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Hobbs Observatory to Dedicate
New Telescope

 MAILED:  Oct. 6, 2003

EAU CLAIRE — Hobbs Observatory ’s new telescope will be dedicated during a “first-light” celebration at 7:30 p.m. Friday, Oct. 24, at the observatory at Beaver Creek Reserve.

“When a telescope is christened, the event is called a ‘first-light’ ceremony,” said George Stecher, associate professor of physics and astronomy at the University of Wisconsin-Eau Claire. Stecher and other physics and astronomy faculty members take students out to Hobbs for research projects.

“Members of the local astronomy club were the impetus for getting the new telescope. They started about a year ago, researching the equipment and figuring out how to get the money to pay for it,” Stecher said.

The dedication ceremony will honor those who worked “behind the scenes,” as well as the groups that funded the project, said Bert Moritz, president of the Chippewa Valley Astronomical Society. The program will feature several short talks about the telescope and future research that can be done with it. “Then we will observe through the main telescopes,” Moritz said.

The new telescope replaces a 25-year-old Celestron telescope, first used in the Casey Observatory on top of Phillips Science Hall at UW-Eau Claire for 15 years and then in the east dome at Hobbs Observatory for the past 10 years.

“It received heavy use and its mount was worn out,” said William Smethells, a retired UW-Eau Claire physics and astronomy professor who did much of the leg work to acquire the replacement.

The new telescope is a 14-inch Meade telescope of the Schmidt-Cassegrain type. It is more sophisticated than its predecessor and has an internal computer for setting on objects. It’s about 3 feet tall, sits on a cement pedestal and is permanently mounted to match the local latitude.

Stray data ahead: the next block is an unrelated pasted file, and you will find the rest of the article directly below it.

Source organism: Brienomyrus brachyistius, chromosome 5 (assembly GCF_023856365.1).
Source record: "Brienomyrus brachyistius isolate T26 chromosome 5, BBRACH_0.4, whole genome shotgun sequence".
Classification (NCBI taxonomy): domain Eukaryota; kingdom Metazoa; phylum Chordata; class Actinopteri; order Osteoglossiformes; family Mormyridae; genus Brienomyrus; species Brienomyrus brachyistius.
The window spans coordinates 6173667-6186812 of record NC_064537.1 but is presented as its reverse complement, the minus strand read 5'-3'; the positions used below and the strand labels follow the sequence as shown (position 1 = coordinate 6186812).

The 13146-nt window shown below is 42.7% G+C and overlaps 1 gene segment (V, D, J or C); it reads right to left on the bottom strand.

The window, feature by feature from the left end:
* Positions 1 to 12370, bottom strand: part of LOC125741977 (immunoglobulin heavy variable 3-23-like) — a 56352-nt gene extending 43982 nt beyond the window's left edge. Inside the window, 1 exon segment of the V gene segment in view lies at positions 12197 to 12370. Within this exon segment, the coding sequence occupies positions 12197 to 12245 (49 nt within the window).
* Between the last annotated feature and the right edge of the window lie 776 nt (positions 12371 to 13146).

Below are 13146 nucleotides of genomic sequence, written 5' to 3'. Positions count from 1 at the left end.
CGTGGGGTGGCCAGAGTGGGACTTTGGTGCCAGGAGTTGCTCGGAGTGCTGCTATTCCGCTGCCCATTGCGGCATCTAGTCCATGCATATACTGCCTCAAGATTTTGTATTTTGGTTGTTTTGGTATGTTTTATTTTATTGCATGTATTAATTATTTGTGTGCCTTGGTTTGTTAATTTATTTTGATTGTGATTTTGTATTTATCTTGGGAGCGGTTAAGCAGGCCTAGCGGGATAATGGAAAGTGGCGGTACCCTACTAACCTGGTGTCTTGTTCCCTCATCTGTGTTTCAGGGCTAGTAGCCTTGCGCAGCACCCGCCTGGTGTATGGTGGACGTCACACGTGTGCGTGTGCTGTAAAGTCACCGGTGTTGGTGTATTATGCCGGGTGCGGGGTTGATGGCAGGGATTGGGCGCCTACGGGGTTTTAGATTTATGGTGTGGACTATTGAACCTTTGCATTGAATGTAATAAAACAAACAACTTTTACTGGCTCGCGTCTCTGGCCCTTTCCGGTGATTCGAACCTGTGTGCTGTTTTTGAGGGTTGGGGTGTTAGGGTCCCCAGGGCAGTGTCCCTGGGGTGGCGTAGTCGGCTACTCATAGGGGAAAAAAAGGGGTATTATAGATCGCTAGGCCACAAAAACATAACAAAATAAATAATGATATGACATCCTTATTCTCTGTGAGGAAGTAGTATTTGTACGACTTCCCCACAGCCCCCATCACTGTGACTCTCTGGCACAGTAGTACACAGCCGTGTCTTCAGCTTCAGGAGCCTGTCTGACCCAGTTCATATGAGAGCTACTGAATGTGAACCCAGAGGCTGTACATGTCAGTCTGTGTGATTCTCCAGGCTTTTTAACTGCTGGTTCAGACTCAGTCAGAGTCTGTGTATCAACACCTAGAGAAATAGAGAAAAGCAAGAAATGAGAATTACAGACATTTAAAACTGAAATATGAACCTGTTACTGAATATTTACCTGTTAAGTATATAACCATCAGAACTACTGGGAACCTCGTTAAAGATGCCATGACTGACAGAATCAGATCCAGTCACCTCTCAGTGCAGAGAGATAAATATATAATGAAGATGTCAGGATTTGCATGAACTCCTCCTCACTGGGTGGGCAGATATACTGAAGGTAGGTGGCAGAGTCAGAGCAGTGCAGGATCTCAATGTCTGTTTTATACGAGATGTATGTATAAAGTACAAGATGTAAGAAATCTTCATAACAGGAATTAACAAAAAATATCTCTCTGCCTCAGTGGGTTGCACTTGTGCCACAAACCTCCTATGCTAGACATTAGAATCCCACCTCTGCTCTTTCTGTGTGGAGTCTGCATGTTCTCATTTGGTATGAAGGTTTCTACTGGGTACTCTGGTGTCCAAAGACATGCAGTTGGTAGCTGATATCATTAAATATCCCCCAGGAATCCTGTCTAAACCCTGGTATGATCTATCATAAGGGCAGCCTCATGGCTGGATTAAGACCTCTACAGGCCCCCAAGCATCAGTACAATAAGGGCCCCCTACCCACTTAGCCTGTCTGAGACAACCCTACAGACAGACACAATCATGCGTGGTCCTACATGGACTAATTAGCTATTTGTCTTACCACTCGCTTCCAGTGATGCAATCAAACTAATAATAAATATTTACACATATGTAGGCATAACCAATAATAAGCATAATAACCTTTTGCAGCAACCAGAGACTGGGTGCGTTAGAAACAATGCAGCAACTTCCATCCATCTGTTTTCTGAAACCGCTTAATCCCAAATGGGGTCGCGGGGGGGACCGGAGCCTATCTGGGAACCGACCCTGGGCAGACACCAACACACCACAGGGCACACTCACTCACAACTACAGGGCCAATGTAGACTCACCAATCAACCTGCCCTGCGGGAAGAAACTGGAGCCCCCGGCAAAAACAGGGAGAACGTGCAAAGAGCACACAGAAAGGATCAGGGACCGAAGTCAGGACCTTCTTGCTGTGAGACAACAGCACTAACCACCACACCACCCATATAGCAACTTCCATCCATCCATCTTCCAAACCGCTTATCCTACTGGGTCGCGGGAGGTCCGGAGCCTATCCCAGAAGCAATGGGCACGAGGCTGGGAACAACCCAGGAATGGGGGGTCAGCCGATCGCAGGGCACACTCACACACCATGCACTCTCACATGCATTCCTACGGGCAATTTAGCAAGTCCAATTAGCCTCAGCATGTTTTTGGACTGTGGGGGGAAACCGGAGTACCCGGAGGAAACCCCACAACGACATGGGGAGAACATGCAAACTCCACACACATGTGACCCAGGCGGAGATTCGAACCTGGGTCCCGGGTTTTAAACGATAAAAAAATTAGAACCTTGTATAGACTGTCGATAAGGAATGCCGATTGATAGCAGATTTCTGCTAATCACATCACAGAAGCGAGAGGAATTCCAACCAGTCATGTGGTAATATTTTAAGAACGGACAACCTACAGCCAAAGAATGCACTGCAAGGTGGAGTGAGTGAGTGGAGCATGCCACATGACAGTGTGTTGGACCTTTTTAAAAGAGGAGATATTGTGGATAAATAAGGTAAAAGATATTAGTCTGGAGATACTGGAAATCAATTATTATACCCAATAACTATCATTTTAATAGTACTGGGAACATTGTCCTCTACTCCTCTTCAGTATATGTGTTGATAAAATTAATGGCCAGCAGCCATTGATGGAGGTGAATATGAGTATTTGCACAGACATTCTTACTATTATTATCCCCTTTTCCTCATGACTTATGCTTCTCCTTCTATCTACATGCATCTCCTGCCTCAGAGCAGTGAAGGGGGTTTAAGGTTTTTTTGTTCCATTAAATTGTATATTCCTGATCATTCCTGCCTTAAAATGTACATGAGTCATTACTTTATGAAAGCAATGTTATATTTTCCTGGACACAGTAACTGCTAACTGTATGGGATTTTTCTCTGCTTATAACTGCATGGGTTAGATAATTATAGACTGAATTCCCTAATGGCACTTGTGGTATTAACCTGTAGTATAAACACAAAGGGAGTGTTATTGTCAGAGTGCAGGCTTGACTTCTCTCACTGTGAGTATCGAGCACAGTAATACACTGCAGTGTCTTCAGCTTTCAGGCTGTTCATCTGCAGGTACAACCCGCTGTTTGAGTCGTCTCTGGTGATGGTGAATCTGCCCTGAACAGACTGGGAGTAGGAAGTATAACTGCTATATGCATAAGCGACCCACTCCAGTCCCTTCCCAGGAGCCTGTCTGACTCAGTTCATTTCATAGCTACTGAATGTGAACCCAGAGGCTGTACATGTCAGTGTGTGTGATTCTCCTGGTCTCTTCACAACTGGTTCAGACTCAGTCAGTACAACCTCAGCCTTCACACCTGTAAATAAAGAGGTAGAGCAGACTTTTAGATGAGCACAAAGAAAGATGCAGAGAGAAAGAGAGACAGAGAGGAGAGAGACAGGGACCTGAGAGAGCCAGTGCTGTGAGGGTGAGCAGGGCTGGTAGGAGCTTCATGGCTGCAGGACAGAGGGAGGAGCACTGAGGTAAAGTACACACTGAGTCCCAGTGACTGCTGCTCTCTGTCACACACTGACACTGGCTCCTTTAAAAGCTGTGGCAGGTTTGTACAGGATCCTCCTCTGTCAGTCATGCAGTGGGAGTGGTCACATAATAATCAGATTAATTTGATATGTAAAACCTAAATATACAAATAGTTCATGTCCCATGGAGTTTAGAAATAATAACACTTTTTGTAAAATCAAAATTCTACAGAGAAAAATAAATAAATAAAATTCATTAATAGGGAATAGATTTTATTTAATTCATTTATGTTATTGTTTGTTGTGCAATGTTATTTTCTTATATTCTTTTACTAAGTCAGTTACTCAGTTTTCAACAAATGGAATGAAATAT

“Interestingly enough, the price of the new Meade today is only about $1,000 more than the price of the Celestron in the 1970s,” Smethells said.

Smethells said the computer interfacing opens new possibilities for research. CVAS member Ed Henry has donated a computer and loaned his electronic camera and filter selector to make possible the full use of the new instrument. Software programs on the computer will control the telescope, filter selector and CCD camera.

“This will allow substantially more sophisticated observing possibilities, including research work,” Smethells said. “Until now, research work by students and faculty was necessarily restricted to the 24-inch telescope, which has been equipped for such work. Now community members working through the new Citizens Science Center at Beaver Creek, the CVAS and the university may also have an opportunity to be engaged in ongoing programs.”

According to Moritz, members of the astronomical society will use the new telescope to show interesting astronomical objects at the public observing nights at Hobbs every clear Saturday. They will be able to create images of deep sky objects such as galaxies and nebula, track asteroids and view various objects for fun.

The acquisition of the new telescope was a joint project of the UW-Eau Claire Foundation, Beaver Creek Reserve Citizens Science Center and the Chippewa Valley Astronomical Society. It cost $5,500, which was covered by $1,500 from the UW-Eau Claire Foundation’s Schnack Fund, $2,000 from the Chippewa Valley Astronomical Society and a $2,000 grant obtained through Beaver Creek Reserve. Like its predecessor, the telescope is owned and maintained by UW-Eau Claire.

Moritz said the old telescope will be mounted on a large tripod purchased by the astronomy club and will be kept at Hobbs. “We will wheel it outside and allow the public to continue to use it for viewing solar system objects such as the moon or planets.”

Hobbs Observatory is located at Beaver Creek Reserve, four miles north of Fall Creek on Highway K.


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Updated: October 3, 2003